It is also heavily publicised internally. Every driver gets a certificate presentation and the message is shared through all our internal communications.

It gives them, quite rightly, a chance to puff their chests out. They are doing a good job.

We've categorically never dismissed a driver based on their driving performance. We've always worked with drivers and managed to make improvements.

We've also seen a significant reduction in the number of driving licence endorsements. That tells me that not only are they driving our vehicles more safely, they are driving their own vehicles better too.

That level of driving is now the norm – that's how they drive. You get little snippets of feedback from drivers saying they now fill up their car less often. We publicise bits of that, so there is an understanding of the personal benefits.

FN: Your role also encompasses fleets across Europe. How do they differ from the UK?

RM: I've been working across Europe for around four years.

In western Europe we now operate in a similar style to McDonald's. You can walk into our transport operation in Berlin and it will work in the same way as London. The paperwork, process and debriefs will all be the same – the only thing that changes is the language.

In eastern Europe, mostly it's about migrating best practice.

We've introduced all the best practice we've learned, tried and tested in the UK into Hungary towards the end of last year, and we're now beginning to look at Poland. Poland is our biggest single transport operation in eastern Europe.  It's still not huge – we're only talking about 45 vehicles, but if we can reduce fuel use by 10%, it's still a saving off the bottom line.

We're also talking to our American colleagues. They may be a bigger operation than us, but they're looking to little old Blighty as doing a good job.

We can still learn best practice from others. It's a democratic process.

I chair a workstream with our transport managers in western Europe, and we meet on a quarterly basis. It's given us good opportunities to make efficiencies throughout our internal processes.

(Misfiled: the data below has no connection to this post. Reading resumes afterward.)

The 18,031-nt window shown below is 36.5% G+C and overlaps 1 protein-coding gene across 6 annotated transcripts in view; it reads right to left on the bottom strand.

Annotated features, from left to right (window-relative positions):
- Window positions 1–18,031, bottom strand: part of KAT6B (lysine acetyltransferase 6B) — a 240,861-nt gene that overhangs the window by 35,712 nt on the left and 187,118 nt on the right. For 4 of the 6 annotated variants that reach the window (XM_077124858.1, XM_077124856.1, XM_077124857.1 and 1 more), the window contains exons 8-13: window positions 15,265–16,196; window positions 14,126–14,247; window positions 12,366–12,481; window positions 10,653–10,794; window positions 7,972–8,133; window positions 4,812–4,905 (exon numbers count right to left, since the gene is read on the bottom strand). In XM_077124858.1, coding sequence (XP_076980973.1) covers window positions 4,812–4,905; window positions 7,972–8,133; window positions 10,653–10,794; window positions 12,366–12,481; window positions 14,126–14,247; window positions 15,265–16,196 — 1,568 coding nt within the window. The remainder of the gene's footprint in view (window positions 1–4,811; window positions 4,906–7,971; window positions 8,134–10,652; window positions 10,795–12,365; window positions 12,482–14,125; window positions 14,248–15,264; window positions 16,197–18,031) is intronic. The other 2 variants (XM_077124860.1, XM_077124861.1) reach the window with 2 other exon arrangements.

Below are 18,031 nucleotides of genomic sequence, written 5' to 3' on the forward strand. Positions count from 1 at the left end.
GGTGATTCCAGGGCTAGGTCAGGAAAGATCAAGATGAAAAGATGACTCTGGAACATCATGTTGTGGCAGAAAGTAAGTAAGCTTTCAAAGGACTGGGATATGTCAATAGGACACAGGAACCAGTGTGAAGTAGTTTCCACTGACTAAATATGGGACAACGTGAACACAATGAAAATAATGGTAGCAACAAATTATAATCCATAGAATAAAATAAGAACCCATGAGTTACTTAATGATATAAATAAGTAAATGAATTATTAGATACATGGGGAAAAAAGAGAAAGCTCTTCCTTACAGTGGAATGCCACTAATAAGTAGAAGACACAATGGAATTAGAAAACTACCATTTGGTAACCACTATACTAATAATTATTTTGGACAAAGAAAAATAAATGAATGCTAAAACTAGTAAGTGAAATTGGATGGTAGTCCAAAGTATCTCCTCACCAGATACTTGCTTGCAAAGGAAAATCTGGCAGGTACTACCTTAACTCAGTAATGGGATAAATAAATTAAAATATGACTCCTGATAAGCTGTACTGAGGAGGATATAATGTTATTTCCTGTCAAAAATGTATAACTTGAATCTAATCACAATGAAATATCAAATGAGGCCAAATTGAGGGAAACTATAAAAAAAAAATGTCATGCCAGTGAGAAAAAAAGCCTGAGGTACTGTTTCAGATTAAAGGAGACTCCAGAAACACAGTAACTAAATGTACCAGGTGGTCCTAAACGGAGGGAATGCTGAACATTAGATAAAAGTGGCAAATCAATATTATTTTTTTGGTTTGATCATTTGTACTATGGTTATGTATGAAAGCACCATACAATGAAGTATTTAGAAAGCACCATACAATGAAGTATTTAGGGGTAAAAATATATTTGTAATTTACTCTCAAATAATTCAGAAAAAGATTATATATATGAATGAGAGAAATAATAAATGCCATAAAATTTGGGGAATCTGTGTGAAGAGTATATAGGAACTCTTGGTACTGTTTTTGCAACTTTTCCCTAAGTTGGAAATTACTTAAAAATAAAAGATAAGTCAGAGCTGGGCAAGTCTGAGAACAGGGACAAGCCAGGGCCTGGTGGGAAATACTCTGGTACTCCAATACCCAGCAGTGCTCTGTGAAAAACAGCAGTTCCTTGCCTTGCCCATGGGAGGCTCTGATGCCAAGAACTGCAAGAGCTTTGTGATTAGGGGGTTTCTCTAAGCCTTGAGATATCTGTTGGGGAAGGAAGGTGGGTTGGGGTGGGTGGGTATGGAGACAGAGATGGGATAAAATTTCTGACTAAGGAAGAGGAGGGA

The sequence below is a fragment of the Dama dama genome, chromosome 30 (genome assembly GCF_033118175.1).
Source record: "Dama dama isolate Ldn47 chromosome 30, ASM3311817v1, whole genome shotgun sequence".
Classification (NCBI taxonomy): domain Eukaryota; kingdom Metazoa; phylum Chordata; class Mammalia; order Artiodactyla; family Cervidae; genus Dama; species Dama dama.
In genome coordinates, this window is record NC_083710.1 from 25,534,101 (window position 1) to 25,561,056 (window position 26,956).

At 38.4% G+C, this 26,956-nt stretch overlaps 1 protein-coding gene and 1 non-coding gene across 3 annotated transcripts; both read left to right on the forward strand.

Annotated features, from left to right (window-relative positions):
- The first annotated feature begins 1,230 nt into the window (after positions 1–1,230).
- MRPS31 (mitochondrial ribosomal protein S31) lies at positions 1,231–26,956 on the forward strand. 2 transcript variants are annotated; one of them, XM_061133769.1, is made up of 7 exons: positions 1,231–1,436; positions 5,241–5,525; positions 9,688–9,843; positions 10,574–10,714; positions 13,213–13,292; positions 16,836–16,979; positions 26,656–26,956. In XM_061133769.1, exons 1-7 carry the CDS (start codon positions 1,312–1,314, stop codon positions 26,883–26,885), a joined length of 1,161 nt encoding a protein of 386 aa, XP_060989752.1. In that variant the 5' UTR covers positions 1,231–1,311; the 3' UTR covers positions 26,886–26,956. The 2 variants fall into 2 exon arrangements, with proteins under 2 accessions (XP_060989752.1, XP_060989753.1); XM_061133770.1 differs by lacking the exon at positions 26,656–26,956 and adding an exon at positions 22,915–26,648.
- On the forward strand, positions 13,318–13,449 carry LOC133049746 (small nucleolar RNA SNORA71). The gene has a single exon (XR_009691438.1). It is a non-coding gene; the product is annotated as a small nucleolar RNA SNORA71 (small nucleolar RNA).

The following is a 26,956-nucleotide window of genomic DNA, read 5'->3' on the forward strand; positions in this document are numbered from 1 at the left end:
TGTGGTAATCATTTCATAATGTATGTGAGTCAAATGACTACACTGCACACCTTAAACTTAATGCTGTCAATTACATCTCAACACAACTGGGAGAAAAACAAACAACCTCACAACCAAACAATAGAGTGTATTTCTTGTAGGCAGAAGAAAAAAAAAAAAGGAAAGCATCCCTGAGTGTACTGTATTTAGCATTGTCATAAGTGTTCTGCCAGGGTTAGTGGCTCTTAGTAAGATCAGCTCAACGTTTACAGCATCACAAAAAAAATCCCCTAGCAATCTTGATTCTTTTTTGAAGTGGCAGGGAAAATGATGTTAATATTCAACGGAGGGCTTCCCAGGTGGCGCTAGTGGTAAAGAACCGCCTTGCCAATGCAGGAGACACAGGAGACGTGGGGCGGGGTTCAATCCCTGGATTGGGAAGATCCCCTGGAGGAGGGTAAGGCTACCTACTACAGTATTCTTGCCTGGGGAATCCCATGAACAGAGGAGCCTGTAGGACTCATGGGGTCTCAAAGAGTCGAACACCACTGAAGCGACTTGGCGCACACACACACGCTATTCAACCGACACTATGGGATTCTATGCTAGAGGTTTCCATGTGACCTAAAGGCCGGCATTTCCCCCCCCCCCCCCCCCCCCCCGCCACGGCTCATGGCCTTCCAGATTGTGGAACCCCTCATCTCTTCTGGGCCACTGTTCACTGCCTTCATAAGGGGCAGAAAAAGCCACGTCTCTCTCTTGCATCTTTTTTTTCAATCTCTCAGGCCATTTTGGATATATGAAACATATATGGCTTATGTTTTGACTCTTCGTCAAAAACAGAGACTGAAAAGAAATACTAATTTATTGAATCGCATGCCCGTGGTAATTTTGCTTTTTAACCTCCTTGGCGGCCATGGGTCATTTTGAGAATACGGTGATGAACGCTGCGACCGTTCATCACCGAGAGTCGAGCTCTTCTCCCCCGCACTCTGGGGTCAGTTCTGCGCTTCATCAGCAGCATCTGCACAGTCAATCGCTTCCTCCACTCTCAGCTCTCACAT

We've also proposed a pilot operation of GreenRoad in South America.

FN: Are there any other developments on the horizon for your fleet?

RM: We've been looking at in-cab cameras, but they would be quite expensive to roll out and I'm not sure we can justify them. I like the idea of them and, had they been available when we first put telematics in place five years ago, we probably would have fitted them.

That said, we are about to start an upgraded telematics kit with ECU connection in 10 vehicles, and as part of that trial we are also testing cameras. From that, we'll be able to look at the risk reduction, and calculate if there is a return on investment. It's about having an open mind, and investigating the opportunities.

As Morgan's experience and expertise becomes recognised across the business, other divisions are set to take advantage of the savings and environmental benefits he has already proven across the next five years. Further improvements after significant reductions are always a challenge, but with an eye to the future, including a roll-out of Magnaflow fuel cleaner magnets which, have delivered a 5-8% increase in fuel economy in Iron Mountain's trials. It looks like there are still opportunities on the horizon.